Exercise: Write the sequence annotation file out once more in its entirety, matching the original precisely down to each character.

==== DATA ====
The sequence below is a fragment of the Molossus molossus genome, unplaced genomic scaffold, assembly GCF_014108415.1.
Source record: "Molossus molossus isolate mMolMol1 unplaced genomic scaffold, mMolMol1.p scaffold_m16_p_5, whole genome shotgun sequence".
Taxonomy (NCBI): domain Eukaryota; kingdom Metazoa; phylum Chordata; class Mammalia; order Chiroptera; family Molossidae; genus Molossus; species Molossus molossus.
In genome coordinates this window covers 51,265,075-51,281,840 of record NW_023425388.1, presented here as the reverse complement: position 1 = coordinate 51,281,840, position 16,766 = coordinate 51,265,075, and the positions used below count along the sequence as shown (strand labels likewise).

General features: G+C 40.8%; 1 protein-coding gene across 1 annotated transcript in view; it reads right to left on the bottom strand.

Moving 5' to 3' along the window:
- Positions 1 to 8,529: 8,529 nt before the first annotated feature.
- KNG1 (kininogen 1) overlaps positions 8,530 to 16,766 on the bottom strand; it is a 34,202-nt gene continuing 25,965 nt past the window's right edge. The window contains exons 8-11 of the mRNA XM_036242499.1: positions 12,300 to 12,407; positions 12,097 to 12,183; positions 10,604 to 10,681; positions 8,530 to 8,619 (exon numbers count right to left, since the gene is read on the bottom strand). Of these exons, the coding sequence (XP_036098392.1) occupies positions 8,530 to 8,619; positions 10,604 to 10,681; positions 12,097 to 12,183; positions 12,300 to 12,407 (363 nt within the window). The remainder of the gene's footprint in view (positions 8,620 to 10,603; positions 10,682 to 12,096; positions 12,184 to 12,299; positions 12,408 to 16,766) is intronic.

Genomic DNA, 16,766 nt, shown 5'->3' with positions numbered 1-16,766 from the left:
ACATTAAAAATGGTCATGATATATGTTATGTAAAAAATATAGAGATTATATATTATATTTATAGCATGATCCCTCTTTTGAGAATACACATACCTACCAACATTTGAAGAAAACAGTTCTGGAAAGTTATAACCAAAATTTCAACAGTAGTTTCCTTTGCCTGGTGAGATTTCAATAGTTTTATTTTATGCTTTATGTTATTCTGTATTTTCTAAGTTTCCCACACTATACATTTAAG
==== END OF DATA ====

The sequence below is a fragment of the Molossus molossus genome, unplaced genomic scaffold, assembly GCF_014108415.1.
Source record: "Molossus molossus isolate mMolMol1 unplaced genomic scaffold, mMolMol1.p scaffold_m16_p_5, whole genome shotgun sequence".
Taxonomy (NCBI): domain Eukaryota; kingdom Metazoa; phylum Chordata; class Mammalia; order Chiroptera; family Molossidae; genus Molossus; species Molossus molossus.
In genome coordinates this window covers 51,265,075-51,281,840 of record NW_023425388.1, presented here as the reverse complement: position 1 = coordinate 51,281,840, position 16,766 = coordinate 51,265,075, and the positions used below count along the sequence as shown (strand labels likewise).

General features: G+C 40.8%; 1 protein-coding gene across 1 annotated transcript in view; it reads right to left on the bottom strand.

Moving 5' to 3' along the window:
- Positions 1 to 8,529: 8,529 nt before the first annotated feature.
- KNG1 (kininogen 1) overlaps positions 8,530 to 16,766 on the bottom strand; it is a 34,202-nt gene continuing 25,965 nt past the window's right edge. The window contains exons 8-11 of the mRNA XM_036242499.1: positions 12,300 to 12,407; positions 12,097 to 12,183; positions 10,604 to 10,681; positions 8,530 to 8,619 (exon numbers count right to left, since the gene is read on the bottom strand). Of these exons, the coding sequence (XP_036098392.1) occupies positions 8,530 to 8,619; positions 10,604 to 10,681; positions 12,097 to 12,183; positions 12,300 to 12,407 (363 nt within the window). The remainder of the gene's footprint in view (positions 8,620 to 10,603; positions 10,682 to 12,096; positions 12,184 to 12,299; positions 12,408 to 16,766) is intronic.

Genomic DNA, 16,766 nt, shown 5'->3' with positions numbered 1-16,766 from the left:
ACATTAAAAATGGTCATGATATATGTTATGTAAAAAATATAGAGATTATATATTATATTTATAGCATGATCCCTCTTTTGAGAATACACATACCTACCAACATTTGAAGAAAACAGTTCTGGAAAGTTATAACCAAAATTTCAACAGTAGTTTCCTTTGCCTGGTGAGATTTCAATAGTTTTATTTTATGCTTTATGTTATTCTGTATTTTCTAAGTTTCCCACACTATACATTTAAG